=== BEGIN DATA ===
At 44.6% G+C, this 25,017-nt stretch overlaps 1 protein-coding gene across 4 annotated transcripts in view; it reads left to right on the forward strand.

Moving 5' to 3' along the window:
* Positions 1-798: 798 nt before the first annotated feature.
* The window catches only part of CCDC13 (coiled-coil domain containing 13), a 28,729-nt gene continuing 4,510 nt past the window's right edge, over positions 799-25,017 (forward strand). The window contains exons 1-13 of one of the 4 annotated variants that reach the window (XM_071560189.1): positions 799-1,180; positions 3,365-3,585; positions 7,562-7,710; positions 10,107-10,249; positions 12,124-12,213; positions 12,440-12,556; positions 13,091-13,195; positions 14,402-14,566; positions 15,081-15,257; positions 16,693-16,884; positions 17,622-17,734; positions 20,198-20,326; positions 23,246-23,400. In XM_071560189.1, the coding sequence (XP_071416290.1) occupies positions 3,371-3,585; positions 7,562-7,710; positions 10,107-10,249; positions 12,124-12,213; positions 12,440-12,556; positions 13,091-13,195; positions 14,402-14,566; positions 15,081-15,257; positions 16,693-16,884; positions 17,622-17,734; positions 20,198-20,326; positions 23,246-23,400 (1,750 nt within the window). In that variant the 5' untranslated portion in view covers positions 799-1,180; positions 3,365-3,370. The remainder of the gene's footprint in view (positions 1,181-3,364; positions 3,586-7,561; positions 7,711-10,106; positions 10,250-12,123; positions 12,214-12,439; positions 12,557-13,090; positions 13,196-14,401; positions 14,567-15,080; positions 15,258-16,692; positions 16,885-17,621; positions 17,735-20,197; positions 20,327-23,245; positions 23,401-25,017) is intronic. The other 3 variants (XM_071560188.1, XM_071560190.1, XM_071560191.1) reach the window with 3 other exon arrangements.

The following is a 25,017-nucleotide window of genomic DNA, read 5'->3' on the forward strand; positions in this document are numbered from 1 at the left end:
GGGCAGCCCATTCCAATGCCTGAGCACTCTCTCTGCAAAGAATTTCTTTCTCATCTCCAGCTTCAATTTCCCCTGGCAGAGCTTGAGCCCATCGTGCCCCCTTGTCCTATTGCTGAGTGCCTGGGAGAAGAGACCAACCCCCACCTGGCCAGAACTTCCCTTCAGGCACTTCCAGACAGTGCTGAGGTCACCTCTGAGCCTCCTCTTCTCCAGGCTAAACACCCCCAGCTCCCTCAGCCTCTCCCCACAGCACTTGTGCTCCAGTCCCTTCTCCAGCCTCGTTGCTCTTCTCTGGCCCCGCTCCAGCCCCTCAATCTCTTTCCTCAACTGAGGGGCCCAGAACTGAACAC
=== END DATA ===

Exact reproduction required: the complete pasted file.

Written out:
At 44.6% G+C, this 25,017-nt stretch overlaps 1 protein-coding gene across 4 annotated transcripts in view; it reads left to right on the forward strand.

Moving 5' to 3' along the window:
* Positions 1-798: 798 nt before the first annotated feature.
* The window catches only part of CCDC13 (coiled-coil domain containing 13), a 28,729-nt gene continuing 4,510 nt past the window's right edge, over positions 799-25,017 (forward strand). The window contains exons 1-13 of one of the 4 annotated variants that reach the window (XM_071560189.1): positions 799-1,180; positions 3,365-3,585; positions 7,562-7,710; positions 10,107-10,249; positions 12,124-12,213; positions 12,440-12,556; positions 13,091-13,195; positions 14,402-14,566; positions 15,081-15,257; positions 16,693-16,884; positions 17,622-17,734; positions 20,198-20,326; positions 23,246-23,400. In XM_071560189.1, the coding sequence (XP_071416290.1) occupies positions 3,371-3,585; positions 7,562-7,710; positions 10,107-10,249; positions 12,124-12,213; positions 12,440-12,556; positions 13,091-13,195; positions 14,402-14,566; positions 15,081-15,257; positions 16,693-16,884; positions 17,622-17,734; positions 20,198-20,326; positions 23,246-23,400 (1,750 nt within the window). In that variant the 5' untranslated portion in view covers positions 799-1,180; positions 3,365-3,370. The remainder of the gene's footprint in view (positions 1,181-3,364; positions 3,586-7,561; positions 7,711-10,106; positions 10,250-12,123; positions 12,214-12,439; positions 12,557-13,090; positions 13,196-14,401; positions 14,567-15,080; positions 15,258-16,692; positions 16,885-17,621; positions 17,735-20,197; positions 20,327-23,245; positions 23,401-25,017) is intronic. The other 3 variants (XM_071560188.1, XM_071560190.1, XM_071560191.1) reach the window with 3 other exon arrangements.

The following is a 25,017-nucleotide window of genomic DNA, read 5'->3' on the forward strand; positions in this document are numbered from 1 at the left end:
GGGCAGCCCATTCCAATGCCTGAGCACTCTCTCTGCAAAGAATTTCTTTCTCATCTCCAGCTTCAATTTCCCCTGGCAGAGCTTGAGCCCATCGTGCCCCCTTGTCCTATTGCTGAGTGCCTGGGAGAAGAGACCAACCCCCACCTGGCCAGAACTTCCCTTCAGGCACTTCCAGACAGTGCTGAGGTCACCTCTGAGCCTCCTCTTCTCCAGGCTAAACACCCCCAGCTCCCTCAGCCTCTCCCCACAGCACTTGTGCTCCAGTCCCTTCTCCAGCCTCGTTGCTCTTCTCTGGCCCCGCTCCAGCCCCTCAATCTCTTTCCTCAACTGAGGGGCCCAGAACTGAACAC